Observing cell function to research the truth

Human cells number around 37.2 trillion. Of these, around 10 billion expire every day. As they die, they signal “eat me”, a message sensed by white blood cells known as macrophages. If macrophages fail to eat the dying cells, dead cells will rupture, causing autoimmune diseases. Mysteries, including how signals are presented and sensed, still surround this important process. Professor Suzuki and his group are moving forward with their elucidation.


Jun Suzuki

Jun Suzuki

“My research investigates on biological phenomenon at the cellular level to find mechanisms. I was so happy when I found out how cell functions were regulated...” Suzuki talked cheerfully, looking like a child finding a new game.

Born in 1977 in Amagasaki Hyogo. Went to University of Victoria in New Zealand for research in 1999. Received a PhD in 2007 from Osaka University’s Graduate School of Medicine. Held the position of Research Fellow with Department of Medical Chemistry, Kyoto University Graduate School of Medicine from 2007 to 2015. Remained in his present position since 2017, after working for the Immunology Frontier Research Center at Osaka University.

Indecisive college days

“As a student, I wasn’t enthusiastic about anything”. Suzuki seemed embarrassed when he thought back. “In my high school days, I formed my own band, and at the same time I prepared for examinations, but I couldn’t concentrate on either.” At the university, Suzuki was not a diligent student. But then, two turning points occurred.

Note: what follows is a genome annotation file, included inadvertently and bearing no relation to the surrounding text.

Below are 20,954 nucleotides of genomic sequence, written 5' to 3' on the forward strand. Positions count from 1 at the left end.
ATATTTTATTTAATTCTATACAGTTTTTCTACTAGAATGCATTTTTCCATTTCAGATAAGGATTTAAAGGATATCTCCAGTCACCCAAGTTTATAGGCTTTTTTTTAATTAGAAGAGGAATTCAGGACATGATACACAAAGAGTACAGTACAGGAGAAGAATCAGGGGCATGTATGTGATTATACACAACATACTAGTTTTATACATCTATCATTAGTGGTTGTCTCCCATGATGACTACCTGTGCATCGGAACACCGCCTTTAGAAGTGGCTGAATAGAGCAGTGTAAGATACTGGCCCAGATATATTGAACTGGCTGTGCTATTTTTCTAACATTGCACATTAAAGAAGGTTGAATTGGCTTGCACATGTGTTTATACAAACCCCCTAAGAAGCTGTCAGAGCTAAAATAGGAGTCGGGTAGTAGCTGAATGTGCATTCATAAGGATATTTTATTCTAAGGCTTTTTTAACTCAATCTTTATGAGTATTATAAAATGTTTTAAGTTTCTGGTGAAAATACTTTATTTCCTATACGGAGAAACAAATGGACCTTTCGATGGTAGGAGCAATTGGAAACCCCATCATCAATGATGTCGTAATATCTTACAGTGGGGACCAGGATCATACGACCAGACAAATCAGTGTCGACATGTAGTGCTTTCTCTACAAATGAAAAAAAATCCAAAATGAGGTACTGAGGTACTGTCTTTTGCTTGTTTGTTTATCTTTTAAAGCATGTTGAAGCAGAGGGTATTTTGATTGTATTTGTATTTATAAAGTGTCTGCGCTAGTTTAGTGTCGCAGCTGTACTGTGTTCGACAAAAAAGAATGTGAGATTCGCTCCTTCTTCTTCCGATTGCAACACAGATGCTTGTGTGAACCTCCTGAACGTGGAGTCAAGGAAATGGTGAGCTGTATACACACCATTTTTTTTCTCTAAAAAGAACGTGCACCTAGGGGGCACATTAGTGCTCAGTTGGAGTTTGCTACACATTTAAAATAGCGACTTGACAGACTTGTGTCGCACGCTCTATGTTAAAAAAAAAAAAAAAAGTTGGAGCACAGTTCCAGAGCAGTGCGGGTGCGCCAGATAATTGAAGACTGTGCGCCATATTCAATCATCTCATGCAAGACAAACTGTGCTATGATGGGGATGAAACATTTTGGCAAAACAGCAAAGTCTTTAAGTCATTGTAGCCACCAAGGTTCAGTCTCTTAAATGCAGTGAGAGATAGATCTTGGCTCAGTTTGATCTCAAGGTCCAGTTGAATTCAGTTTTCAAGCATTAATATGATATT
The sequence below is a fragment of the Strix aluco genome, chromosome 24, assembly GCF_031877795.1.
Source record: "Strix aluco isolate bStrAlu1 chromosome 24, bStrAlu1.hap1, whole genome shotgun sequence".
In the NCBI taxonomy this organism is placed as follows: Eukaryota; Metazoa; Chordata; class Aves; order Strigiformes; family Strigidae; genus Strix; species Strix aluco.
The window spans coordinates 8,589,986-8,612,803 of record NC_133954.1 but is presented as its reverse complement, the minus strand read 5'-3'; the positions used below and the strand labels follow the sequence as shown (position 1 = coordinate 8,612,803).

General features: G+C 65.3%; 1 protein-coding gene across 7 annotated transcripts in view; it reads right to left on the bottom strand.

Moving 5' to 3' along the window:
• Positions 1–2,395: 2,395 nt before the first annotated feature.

The first was studying with Professor Sumiko Gamo, a genetic researcher. Suzuki was lucky to receive one-on-one lessons. “The class was excellent. She covered a wide range of topics, such as the history of science and the origins of genetics.” He gradually gained interest in life sciences. One day he told Gamo that he would like to study abroad, and she pointed him to an exchange program. He immediately wrote a proposal and was accepted to travel to New Zealand.

Enthusiastically seeking “something interesting”

While Suzuki (shown on the right) was studying abroad, he enjoyed playing bass guitar at an open mic café in Wellington.

His research theme while in New Zealand was the relationship between alcoholism and genes. He learned that people’s ability to drink relates to the variation of alcohol-metabolizing enzymes. From this, his desire to learn not only the connection between a gene and a disease, but also the biological phenomenon, grew.
Suzuki developed a “learning attitude” from students around in New Zealand. “Many students took out loans, and if they failed a class, they had to pay for the same class again. Laziness means a matter of life.” Interacting with such enthusiastic students, he found the fun of research. This was the second turning point for Suzuki.